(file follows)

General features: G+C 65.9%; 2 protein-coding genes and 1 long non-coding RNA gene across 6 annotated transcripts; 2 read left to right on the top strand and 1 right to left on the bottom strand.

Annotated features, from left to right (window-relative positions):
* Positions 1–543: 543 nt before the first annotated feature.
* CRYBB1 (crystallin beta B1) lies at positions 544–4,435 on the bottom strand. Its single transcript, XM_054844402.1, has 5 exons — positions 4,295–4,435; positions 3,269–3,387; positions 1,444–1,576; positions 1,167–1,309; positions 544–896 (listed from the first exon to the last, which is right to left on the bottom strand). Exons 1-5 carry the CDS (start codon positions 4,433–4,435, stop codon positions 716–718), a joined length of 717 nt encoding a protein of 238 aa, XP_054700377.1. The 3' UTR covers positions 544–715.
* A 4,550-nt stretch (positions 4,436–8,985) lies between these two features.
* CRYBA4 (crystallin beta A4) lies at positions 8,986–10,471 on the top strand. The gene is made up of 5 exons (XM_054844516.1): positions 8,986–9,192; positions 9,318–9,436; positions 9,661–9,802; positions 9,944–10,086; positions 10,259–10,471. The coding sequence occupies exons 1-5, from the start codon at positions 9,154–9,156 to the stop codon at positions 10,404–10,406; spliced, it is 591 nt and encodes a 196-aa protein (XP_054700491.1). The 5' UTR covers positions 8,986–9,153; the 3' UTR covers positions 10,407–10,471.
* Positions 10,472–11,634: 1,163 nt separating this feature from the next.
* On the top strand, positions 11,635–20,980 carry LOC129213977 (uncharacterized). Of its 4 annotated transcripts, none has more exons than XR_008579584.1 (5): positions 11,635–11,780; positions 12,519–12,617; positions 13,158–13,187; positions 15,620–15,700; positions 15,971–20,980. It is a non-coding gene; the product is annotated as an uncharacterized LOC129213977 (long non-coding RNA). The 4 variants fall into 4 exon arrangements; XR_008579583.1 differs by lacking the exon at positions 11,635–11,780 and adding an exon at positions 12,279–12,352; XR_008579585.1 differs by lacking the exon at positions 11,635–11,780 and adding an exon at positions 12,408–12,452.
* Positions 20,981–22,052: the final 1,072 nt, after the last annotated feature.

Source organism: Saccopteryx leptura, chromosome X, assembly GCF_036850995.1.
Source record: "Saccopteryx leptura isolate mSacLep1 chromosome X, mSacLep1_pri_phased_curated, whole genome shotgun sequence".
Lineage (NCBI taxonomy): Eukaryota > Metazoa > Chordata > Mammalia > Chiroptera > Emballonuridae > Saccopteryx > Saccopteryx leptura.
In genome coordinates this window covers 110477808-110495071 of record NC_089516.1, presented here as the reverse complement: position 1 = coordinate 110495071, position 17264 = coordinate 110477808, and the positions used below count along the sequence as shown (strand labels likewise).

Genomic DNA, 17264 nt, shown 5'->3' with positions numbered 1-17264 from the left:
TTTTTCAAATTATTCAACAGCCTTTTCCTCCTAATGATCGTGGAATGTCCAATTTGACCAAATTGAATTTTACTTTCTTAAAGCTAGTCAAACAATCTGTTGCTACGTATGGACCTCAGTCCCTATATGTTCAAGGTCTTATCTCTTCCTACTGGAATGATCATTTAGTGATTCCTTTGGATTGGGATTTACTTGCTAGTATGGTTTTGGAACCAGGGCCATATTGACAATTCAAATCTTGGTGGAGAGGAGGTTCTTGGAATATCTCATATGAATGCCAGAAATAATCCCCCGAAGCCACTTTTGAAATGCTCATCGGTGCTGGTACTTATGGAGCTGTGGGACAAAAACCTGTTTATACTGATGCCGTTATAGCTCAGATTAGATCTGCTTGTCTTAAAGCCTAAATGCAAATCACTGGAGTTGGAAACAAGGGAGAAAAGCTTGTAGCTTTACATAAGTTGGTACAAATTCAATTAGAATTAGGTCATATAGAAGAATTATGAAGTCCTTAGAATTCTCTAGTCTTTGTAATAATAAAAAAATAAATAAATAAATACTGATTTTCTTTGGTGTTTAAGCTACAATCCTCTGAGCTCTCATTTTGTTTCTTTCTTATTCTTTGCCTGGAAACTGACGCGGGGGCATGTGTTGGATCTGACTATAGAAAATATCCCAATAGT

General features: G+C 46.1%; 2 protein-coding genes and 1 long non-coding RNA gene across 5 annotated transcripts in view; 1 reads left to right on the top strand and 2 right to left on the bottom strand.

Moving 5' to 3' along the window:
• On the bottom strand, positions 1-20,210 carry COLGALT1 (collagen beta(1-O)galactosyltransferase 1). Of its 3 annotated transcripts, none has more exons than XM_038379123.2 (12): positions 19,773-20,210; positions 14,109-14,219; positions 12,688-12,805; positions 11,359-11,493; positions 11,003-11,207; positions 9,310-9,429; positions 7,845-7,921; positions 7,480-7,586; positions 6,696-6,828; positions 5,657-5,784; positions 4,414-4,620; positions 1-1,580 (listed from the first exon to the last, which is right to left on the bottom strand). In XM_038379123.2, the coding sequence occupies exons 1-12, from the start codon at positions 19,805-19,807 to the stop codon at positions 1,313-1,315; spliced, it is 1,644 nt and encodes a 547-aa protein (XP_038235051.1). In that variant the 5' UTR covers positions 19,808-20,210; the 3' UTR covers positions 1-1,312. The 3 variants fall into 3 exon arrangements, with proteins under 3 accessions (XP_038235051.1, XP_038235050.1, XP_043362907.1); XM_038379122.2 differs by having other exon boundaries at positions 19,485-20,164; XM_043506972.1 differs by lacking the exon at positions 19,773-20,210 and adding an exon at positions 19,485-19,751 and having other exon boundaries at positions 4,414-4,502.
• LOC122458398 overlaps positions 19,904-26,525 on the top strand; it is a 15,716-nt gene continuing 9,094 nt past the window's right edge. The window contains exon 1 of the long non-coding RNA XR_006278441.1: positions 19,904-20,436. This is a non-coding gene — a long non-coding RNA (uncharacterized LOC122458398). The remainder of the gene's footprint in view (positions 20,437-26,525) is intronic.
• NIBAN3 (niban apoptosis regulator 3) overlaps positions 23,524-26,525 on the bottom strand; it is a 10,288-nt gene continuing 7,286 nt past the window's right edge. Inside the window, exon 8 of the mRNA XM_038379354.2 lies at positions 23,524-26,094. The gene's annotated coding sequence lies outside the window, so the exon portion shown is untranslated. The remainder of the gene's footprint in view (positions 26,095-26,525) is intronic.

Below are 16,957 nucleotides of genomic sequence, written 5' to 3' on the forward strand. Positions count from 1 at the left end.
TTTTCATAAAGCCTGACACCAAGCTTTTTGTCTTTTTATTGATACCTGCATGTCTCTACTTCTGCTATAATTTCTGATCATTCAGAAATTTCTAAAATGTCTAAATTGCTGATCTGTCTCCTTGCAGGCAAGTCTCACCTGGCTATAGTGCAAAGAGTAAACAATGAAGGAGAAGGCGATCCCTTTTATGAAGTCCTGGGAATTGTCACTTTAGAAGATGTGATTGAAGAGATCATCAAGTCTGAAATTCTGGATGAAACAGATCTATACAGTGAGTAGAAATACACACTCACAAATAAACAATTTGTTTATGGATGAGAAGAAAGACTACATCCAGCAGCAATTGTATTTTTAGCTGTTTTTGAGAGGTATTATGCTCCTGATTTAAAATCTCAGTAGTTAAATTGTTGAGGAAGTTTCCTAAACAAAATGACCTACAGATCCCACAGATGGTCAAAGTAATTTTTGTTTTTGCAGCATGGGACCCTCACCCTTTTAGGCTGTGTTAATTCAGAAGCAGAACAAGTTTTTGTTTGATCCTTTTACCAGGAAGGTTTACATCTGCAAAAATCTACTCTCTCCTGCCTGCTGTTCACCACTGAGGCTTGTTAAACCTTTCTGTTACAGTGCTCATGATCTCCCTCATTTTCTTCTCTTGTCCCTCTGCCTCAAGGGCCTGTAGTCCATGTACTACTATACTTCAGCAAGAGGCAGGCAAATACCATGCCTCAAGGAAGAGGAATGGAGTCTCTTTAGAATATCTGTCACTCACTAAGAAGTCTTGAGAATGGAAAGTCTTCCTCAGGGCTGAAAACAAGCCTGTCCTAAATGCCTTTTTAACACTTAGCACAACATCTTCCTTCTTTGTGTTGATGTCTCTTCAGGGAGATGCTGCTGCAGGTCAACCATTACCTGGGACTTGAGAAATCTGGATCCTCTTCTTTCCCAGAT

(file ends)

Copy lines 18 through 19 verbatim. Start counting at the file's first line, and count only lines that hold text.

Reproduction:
• On the bottom strand, positions 1-20,210 carry COLGALT1 (collagen beta(1-O)galactosyltransferase 1). Of its 3 annotated transcripts, none has more exons than XM_038379123.2 (12): positions 19,773-20,210; positions 14,109-14,219; positions 12,688-12,805; positions 11,359-11,493; positions 11,003-11,207; positions 9,310-9,429; positions 7,845-7,921; positions 7,480-7,586; positions 6,696-6,828; positions 5,657-5,784; positions 4,414-4,620; positions 1-1,580 (listed from the first exon to the last, which is right to left on the bottom strand). In XM_038379123.2, the coding sequence occupies exons 1-12, from the start codon at positions 19,805-19,807 to the stop codon at positions 1,313-1,315; spliced, it is 1,644 nt and encodes a 547-aa protein (XP_038235051.1). In that variant the 5' UTR covers positions 19,808-20,210; the 3' UTR covers positions 1-1,312. The 3 variants fall into 3 exon arrangements, with proteins under 3 accessions (XP_038235051.1, XP_038235050.1, XP_043362907.1); XM_038379122.2 differs by having other exon boundaries at positions 19,485-20,164; XM_043506972.1 differs by lacking the exon at positions 19,773-20,210 and adding an exon at positions 19,485-19,751 and having other exon boundaries at positions 4,414-4,502.
• LOC122458398 overlaps positions 19,904-26,525 on the top strand; it is a 15,716-nt gene continuing 9,094 nt past the window's right edge. The window contains exon 1 of the long non-coding RNA XR_006278441.1: positions 19,904-20,436. This is a non-coding gene — a long non-coding RNA (uncharacterized LOC122458398). The remainder of the gene's footprint in view (positions 20,437-26,525) is intronic.